David J DEVLAEMINCK (Lecturer) and HUANG Xisheng (Dean and Professor) published an article China and the Global Water Conventions in Light of Recent Developments: Time to take a second look? in Review of European, Comparative and International Environmental Law.
Abstract: China is an important yet often misunderstood upstream neighbour on many transboundary watercourses. In 1997, after participating in the drafting process of the United Nations Convention on the Law of the Non‐navigational Uses of International Watercourses, China, along with Burundi and Turkey, voted against the Convention. Since that time, however, both China’s practice and the law of international watercourses have evolved. In explanation of its vote, China provided four reasons including a lack of general agreement, that the Convention did not recognize sovereignty, that select provisions were imbalanced and disagreement regarding mandatory dispute settlement mechanisms. This article aims to revisit these reasons in light of recent developments and our current understanding of Chinese practice and international water law, asking the question: is it time for China to take a second look? Although China’s vote concerned the Watercourses Convention, given their complementarity, this article will discuss these reasons in relation to both global water conventions, the 1997 Watercourses Convention and the 1992 Water Convention.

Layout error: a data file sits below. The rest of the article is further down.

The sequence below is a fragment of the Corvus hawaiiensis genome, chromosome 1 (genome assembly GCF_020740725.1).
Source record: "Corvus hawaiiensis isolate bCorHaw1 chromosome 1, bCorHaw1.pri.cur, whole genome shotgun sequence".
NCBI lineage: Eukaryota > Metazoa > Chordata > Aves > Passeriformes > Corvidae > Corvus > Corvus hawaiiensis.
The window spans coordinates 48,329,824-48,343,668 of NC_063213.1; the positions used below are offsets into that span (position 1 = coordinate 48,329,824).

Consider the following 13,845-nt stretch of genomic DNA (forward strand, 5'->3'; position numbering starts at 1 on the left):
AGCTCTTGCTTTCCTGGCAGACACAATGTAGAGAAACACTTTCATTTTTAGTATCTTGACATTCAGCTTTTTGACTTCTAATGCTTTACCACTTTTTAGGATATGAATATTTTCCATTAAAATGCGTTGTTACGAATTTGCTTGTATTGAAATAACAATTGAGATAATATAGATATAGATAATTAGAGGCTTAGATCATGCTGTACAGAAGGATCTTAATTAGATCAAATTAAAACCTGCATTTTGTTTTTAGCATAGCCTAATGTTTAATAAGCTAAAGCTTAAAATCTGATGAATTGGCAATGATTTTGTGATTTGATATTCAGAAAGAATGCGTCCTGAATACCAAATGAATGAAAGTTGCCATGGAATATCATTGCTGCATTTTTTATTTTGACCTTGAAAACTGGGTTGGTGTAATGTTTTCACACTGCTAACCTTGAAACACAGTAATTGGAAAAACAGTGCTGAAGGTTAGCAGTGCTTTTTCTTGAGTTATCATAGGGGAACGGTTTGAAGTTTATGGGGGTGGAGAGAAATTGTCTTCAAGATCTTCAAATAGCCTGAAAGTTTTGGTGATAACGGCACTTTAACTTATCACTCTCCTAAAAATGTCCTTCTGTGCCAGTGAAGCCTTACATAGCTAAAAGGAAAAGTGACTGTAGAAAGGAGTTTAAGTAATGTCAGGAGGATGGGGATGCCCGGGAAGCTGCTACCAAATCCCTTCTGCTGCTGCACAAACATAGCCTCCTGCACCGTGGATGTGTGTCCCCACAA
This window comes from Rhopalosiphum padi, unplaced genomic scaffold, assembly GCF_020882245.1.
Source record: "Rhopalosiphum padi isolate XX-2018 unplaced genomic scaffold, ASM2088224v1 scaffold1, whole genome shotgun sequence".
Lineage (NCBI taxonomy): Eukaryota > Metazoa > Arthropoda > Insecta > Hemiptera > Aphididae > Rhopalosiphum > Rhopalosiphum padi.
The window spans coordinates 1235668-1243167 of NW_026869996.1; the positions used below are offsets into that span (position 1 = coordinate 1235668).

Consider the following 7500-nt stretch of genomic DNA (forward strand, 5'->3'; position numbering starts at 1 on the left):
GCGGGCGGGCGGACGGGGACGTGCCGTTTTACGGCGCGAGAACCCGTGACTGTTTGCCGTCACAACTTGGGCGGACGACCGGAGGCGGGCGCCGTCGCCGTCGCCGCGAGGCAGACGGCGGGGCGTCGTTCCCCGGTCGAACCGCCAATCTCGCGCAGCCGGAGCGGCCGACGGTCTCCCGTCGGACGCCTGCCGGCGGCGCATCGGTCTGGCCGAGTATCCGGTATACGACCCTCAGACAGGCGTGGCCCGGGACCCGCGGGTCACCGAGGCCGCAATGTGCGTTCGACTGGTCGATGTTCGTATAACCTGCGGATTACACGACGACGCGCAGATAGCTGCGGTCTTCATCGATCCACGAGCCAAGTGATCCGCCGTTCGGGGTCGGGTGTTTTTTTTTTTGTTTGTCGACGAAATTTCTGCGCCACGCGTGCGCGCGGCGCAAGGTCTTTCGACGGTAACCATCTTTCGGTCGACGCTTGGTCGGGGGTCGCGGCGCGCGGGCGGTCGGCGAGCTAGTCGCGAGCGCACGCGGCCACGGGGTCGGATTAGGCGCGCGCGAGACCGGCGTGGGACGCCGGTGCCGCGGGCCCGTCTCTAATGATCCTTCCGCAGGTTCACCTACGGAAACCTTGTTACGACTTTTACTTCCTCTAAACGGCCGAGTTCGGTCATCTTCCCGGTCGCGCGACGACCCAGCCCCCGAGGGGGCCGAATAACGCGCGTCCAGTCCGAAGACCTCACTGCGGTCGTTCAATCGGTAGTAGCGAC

Devlaeminck, DJ & Huang, X (2020). China and the Global Water Conventions in Light of Recent Developments: Time to take a second look?, Review of European, Comparative and International Environmental Law (SSCI). Available here: https://onlinelibrary.wiley.com/doi/10.1111/reel.12363